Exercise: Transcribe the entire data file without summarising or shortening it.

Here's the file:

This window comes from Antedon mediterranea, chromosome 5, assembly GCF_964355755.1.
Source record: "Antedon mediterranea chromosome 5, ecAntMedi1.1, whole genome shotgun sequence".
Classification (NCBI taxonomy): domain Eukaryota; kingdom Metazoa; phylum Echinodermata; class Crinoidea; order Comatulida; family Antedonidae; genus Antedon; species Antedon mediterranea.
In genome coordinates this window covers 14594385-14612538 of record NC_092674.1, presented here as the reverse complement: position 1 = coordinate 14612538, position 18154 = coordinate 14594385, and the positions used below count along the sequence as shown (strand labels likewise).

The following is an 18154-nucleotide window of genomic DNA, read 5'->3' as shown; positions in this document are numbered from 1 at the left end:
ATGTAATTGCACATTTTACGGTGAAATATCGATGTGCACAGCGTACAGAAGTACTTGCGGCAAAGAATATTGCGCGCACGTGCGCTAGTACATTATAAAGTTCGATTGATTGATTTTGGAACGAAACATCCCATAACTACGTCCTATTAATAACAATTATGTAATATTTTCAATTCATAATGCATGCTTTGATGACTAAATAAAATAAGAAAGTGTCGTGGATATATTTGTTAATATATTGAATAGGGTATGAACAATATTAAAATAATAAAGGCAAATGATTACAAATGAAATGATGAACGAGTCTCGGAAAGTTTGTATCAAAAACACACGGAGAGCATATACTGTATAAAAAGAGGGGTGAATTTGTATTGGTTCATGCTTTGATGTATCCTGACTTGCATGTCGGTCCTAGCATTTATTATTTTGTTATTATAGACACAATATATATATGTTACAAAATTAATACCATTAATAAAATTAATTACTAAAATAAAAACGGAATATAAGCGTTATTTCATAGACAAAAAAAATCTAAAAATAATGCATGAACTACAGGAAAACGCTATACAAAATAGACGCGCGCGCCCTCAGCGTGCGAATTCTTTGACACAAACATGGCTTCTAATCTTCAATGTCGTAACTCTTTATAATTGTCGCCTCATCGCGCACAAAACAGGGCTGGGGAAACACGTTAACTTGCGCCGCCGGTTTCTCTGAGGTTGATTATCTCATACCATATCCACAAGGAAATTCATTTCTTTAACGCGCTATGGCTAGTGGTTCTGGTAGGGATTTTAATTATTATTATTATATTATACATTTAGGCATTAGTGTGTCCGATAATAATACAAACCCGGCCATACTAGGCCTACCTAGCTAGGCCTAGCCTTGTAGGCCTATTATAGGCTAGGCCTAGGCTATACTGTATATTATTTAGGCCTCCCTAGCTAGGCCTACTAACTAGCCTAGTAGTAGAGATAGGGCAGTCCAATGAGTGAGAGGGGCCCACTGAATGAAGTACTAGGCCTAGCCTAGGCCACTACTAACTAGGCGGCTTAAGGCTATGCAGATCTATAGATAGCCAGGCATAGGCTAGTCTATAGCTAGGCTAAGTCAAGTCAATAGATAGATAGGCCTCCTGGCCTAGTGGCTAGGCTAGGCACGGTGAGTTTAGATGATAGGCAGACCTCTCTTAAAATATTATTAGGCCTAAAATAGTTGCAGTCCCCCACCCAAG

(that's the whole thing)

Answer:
This window comes from Antedon mediterranea, chromosome 5, assembly GCF_964355755.1.
Source record: "Antedon mediterranea chromosome 5, ecAntMedi1.1, whole genome shotgun sequence".
Classification (NCBI taxonomy): domain Eukaryota; kingdom Metazoa; phylum Echinodermata; class Crinoidea; order Comatulida; family Antedonidae; genus Antedon; species Antedon mediterranea.
In genome coordinates this window covers 14594385-14612538 of record NC_092674.1, presented here as the reverse complement: position 1 = coordinate 14612538, position 18154 = coordinate 14594385, and the positions used below count along the sequence as shown (strand labels likewise).

The following is an 18154-nucleotide window of genomic DNA, read 5'->3' as shown; positions in this document are numbered from 1 at the left end:
ATGTAATTGCACATTTTACGGTGAAATATCGATGTGCACAGCGTACAGAAGTACTTGCGGCAAAGAATATTGCGCGCACGTGCGCTAGTACATTATAAAGTTCGATTGATTGATTTTGGAACGAAACATCCCATAACTACGTCCTATTAATAACAATTATGTAATATTTTCAATTCATAATGCATGCTTTGATGACTAAATAAAATAAGAAAGTGTCGTGGATATATTTGTTAATATATTGAATAGGGTATGAACAATATTAAAATAATAAAGGCAAATGATTACAAATGAAATGATGAACGAGTCTCGGAAAGTTTGTATCAAAAACACACGGAGAGCATATACTGTATAAAAAGAGGGGTGAATTTGTATTGGTTCATGCTTTGATGTATCCTGACTTGCATGTCGGTCCTAGCATTTATTATTTTGTTATTATAGACACAATATATATATGTTACAAAATTAATACCATTAATAAAATTAATTACTAAAATAAAAACGGAATATAAGCGTTATTTCATAGACAAAAAAAATCTAAAAATAATGCATGAACTACAGGAAAACGCTATACAAAATAGACGCGCGCGCCCTCAGCGTGCGAATTCTTTGACACAAACATGGCTTCTAATCTTCAATGTCGTAACTCTTTATAATTGTCGCCTCATCGCGCACAAAACAGGGCTGGGGAAACACGTTAACTTGCGCCGCCGGTTTCTCTGAGGTTGATTATCTCATACCATATCCACAAGGAAATTCATTTCTTTAACGCGCTATGGCTAGTGGTTCTGGTAGGGATTTTAATTATTATTATTATATTATACATTTAGGCATTAGTGTGTCCGATAATAATACAAACCCGGCCATACTAGGCCTACCTAGCTAGGCCTAGCCTTGTAGGCCTATTATAGGCTAGGCCTAGGCTATACTGTATATTATTTAGGCCTCCCTAGCTAGGCCTACTAACTAGCCTAGTAGTAGAGATAGGGCAGTCCAATGAGTGAGAGGGGCCCACTGAATGAAGTACTAGGCCTAGCCTAGGCCACTACTAACTAGGCGGCTTAAGGCTATGCAGATCTATAGATAGCCAGGCATAGGCTAGTCTATAGCTAGGCTAAGTCAAGTCAATAGATAGATAGGCCTCCTGGCCTAGTGGCTAGGCTAGGCACGGTGAGTTTAGATGATAGGCAGACCTCTCTTAAAATATTATTAGGCCTAAAATAGTTGCAGTCCCCCACCCAAG